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It was 40 years ago today...


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Gotta tell you a story...


I was one of the first people in the US to hear it. Our band was playing a club called the Purple Owl in Allentown, Pennsylvania, where Capitol used to have a pressing plant. The father of one of the guys who worked at the plant had smuggled out a copy that day, and after the gig, this kid asked us if we wanted to hear the new Beatles album. Remember in those days, there were no internet leaks, no advance copies...it was unreleased, and for all practical purposes, unheard.


So we partook in some of the plant-like substances common in that era, sat down, turned down the lights, and turned up the stereo.


To say we were blown away would be a major, major understatement!!

 

 

 

 

Great story! Thanks for sharing that Craig. :phil:

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I'd love to see some more discussion about some of the recording techniques for Sgt Pepper. :) The alarm clock cue in ADITL, the massively compressed pianos at the end (the original idea was for several people to hum the last chord in harmony...), the sped up / varispeeded vocals on When I'm 64, etc...

 

Some of the "Paul Is Dead" stuff / "clues" might be interesting to discuss too. "Wednesday morning at five o'clock" (the supposed time of the car accident that Paul supposedly died in - George is pointing at that line on the back cover), the open hand over Paul's head on the front cover (supposedly a sign of death in some culture or another), the fact that the front cover looks like a bunch of people viewing a grave site, complete with "left handed bass" flower arrangement, etc. etc.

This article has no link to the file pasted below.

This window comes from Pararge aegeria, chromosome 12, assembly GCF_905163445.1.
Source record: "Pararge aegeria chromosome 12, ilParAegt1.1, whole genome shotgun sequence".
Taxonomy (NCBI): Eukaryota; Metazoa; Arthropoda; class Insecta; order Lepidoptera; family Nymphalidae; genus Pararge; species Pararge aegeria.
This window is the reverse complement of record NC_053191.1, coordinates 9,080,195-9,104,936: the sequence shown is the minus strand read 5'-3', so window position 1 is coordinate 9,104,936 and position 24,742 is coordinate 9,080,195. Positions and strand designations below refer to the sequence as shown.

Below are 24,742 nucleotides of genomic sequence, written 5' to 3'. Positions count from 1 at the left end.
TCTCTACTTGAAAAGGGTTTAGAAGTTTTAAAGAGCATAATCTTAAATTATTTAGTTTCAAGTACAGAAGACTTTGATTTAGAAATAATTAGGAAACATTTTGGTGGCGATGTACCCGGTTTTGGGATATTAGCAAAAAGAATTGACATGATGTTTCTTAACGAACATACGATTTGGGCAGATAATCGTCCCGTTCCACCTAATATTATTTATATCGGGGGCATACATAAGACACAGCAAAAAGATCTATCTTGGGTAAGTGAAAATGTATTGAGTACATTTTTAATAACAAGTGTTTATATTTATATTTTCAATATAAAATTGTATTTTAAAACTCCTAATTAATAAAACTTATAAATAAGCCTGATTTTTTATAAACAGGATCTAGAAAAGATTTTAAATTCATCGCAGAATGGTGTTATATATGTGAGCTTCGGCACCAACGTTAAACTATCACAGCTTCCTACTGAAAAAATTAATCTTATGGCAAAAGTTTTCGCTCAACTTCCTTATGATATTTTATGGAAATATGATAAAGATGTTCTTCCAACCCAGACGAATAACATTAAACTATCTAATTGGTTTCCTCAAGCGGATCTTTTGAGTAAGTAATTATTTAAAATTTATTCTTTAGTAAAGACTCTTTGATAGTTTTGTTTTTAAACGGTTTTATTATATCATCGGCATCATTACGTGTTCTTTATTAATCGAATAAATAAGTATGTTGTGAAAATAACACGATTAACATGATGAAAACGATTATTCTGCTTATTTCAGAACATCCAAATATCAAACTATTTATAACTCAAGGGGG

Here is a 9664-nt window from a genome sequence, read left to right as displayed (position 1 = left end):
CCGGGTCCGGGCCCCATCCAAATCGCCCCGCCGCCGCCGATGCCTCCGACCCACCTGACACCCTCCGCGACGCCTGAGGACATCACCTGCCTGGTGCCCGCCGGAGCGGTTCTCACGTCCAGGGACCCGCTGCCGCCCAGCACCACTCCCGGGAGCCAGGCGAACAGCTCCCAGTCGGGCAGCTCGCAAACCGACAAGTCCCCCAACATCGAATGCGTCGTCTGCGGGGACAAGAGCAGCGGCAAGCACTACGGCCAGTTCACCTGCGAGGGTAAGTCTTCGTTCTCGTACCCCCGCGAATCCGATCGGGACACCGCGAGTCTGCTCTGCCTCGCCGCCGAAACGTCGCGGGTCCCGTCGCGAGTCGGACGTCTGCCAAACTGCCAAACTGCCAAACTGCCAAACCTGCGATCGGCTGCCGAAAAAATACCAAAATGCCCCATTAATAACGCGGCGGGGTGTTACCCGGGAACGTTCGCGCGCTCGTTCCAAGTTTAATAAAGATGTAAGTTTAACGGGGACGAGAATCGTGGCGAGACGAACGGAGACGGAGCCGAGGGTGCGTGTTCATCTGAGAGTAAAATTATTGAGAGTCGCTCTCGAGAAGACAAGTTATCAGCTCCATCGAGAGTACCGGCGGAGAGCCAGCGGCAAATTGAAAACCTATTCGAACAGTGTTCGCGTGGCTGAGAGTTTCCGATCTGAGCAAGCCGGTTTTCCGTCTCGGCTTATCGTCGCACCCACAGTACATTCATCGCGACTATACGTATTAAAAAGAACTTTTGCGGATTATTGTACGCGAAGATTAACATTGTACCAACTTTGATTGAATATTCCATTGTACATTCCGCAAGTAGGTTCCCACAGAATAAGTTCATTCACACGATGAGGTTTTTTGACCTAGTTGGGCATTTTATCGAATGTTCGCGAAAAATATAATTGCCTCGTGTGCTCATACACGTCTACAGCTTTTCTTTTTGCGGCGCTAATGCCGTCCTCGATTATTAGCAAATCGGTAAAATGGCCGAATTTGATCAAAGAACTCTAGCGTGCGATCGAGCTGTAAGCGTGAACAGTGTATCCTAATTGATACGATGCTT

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She's Leaving Home:

The day before McCartney wanted to work on the string arrangement, he learned that George Martin was not available to do the score. He contacted Mike Leander, who did it in Martin's place. It was the first time a Beatle song was not arranged by Martin. Martin was hurt by McCartney's actions, but he produced the song and conducted the string section. The harp was played by Sheila Bromberg, the first female musician to appear on a Beatles record.

 

Good Morning Good Morning:

The track was recorded on February 8, 1967, with overdubs on February 16 (bass and vocals), March 13 (brass section), March 28 (backing vocals and guitar solo), and March 29 (animal noises). The guitar solo was played by Paul McCartney on a Fender Esquire.

 

At Lennon's request, George Martin brought in Sounds Incorporated to play the brass section with their signature saxophone sound.

 

Lennon asked engineer Geoff Emerick to arrange the animal noises heard at the end of the song so that the animal was capable of devouring or frightening the animal that came before it.

 

This song features double-bass drum playing by Ringo Starr.

 

The final sound effect of a chicken clucking was so placed that it transforms into the guitar on the following track "Sgt. Pepper's Lonely Hearts Club Band (Reprise)".

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The final sound effect of a chicken clucking was so placed that it transforms into the guitar on the following track "Sgt. Pepper's Lonely Hearts Club Band (Reprise)".

 

And excellent, and quite famous edit to be sure - but I've always been equally impressed with the first two sound effects - the cat morphing into the dog bark. :)

 

BTW, a few seconds after that famous chicken -> guitar, and right as Paul is doing the count-in for SPLHCB (Reprise) , John says something. Does anyone know what it is? :)